Credit card numbers stolen from charity America's Thrift Stores
Break-in by Eastern European cybercriminals garners attention of US Secret Service
A malware-driven break-in and breach at the charity America's Thrift Stores may have compromised all sales transactions at the company between 1 September and 27 September, its CEO has admitted.
A statement from Kenneth Sobaski claimed that the breach "allowed criminals from Eastern Europe unauthorized access to some payment card numbers. This virus/malware is one of several infecting retailers across North America."
He added that the security breach that occurred through software used by a third-party service provider, who has not been named.
Sobaski continued: "The US Secret Service tells us that only card numbers and expiration dates were stolen. They do not believe any customer names, phone numbers, addresses or email addresses were compromised."
America's Thrift Stores began working with the US Secret Service, alongside "independent forensic investigator" Sikich, as soon as it learned of the incident.
These experts analyzed the data breach, conducted a thorough forensic review and worked to both stop the attack and remove the malware. Now, we are collaborating with them to even further improve security against future attacks.
We have identified and removed malware that was the source of the breach– and we continue to take steps to improve security against any future attacks. Shoppers can feel confident using credit or debit cards at any of our store locations.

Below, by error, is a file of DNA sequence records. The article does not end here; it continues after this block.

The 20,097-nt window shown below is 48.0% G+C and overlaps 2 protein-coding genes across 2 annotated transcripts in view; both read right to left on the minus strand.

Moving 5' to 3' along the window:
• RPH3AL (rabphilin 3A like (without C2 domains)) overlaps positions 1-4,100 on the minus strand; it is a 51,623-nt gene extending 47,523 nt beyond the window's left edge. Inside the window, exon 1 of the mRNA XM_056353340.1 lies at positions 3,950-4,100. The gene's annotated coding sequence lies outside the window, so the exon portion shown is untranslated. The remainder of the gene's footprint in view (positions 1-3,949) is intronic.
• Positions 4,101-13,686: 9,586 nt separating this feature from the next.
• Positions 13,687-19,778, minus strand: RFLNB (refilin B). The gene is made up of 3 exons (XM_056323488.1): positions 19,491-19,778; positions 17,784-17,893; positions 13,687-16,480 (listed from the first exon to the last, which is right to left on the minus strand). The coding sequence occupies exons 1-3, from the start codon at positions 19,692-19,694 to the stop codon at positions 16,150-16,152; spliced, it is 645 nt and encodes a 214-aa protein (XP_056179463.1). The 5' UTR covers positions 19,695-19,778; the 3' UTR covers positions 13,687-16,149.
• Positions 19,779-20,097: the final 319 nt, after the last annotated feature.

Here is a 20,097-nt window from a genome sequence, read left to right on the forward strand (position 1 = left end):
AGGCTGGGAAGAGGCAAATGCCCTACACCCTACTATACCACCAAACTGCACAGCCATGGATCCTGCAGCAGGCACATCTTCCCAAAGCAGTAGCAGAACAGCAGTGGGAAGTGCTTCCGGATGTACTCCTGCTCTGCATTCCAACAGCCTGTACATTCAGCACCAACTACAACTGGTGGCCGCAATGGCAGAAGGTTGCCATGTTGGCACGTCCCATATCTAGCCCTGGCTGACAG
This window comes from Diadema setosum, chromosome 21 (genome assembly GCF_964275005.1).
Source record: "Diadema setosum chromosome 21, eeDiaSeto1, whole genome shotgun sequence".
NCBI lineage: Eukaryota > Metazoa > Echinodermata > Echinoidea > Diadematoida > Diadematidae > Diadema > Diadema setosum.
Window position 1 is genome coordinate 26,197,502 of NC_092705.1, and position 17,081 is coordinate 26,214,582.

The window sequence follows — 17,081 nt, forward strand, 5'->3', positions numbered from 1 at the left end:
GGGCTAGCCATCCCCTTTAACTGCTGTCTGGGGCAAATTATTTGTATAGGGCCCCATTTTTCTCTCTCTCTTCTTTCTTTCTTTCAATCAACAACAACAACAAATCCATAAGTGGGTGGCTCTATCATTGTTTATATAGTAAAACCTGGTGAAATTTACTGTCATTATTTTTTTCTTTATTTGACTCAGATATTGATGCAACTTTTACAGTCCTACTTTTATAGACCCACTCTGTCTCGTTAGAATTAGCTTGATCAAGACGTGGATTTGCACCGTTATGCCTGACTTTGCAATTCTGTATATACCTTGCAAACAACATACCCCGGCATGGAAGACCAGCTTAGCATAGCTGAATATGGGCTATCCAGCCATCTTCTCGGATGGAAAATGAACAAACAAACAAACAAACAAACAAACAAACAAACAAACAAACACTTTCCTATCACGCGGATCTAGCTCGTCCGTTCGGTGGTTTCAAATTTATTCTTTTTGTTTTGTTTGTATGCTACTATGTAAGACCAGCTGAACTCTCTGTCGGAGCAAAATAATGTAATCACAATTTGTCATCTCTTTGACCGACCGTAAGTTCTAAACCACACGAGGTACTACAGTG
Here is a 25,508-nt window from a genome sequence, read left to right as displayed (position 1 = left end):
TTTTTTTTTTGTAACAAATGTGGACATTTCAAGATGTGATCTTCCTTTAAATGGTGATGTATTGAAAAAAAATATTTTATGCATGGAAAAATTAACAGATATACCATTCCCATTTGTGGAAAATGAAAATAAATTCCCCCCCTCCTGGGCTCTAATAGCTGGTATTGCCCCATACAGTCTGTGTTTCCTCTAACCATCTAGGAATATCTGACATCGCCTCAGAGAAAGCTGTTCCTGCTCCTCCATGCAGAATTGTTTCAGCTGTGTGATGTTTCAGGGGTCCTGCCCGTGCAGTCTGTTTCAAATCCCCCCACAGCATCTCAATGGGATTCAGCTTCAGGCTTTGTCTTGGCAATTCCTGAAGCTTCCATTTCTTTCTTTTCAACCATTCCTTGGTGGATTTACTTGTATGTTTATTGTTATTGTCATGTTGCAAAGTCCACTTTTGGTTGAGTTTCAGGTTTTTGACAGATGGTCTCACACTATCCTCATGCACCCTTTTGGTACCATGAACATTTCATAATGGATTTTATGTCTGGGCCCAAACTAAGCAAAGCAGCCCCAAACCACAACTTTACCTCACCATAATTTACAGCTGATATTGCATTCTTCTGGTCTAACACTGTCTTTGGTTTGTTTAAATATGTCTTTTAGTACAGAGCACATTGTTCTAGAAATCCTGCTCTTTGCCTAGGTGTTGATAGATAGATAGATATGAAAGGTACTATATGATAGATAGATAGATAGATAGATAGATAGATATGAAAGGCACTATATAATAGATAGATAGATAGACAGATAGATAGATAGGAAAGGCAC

Affected sales transaction were those occurring between 1 and 27 of September, said Sobaski: "If you used your credit or debit card during this time to purchase an item at any America’s Thrift Store location, the payment card number information on your card may have been compromised."
Back in July, Trend Micro's Anthony Joe Melgarejo said the Angler exploit kit was now targeting Point-of-Sale (PoS) systems. As noted by Brian Krebs, another American charity was breached last year: the compromise of credit card details at Goodwill was ultimately found to have been produced by a vulnerability exploited by PoS malware.
Mark Shelhart, of Sikich's Incident Response and Forensics team, told The Register that the company "won't release details of how the breach occurred," but confirmed that the Angler exploit kit was not involved.
Sikich is not involved in attributing the breach. The company is a Payment Card Industry Forensic Investigator, said Shelhart, which specialises in providing "the payment cards brands with information concerning the cause and the scope of the breach as it related to cardholders."
"As the investigation is still ongoing, there is not yet an estimate in the number of credit cards that may have been affected." ®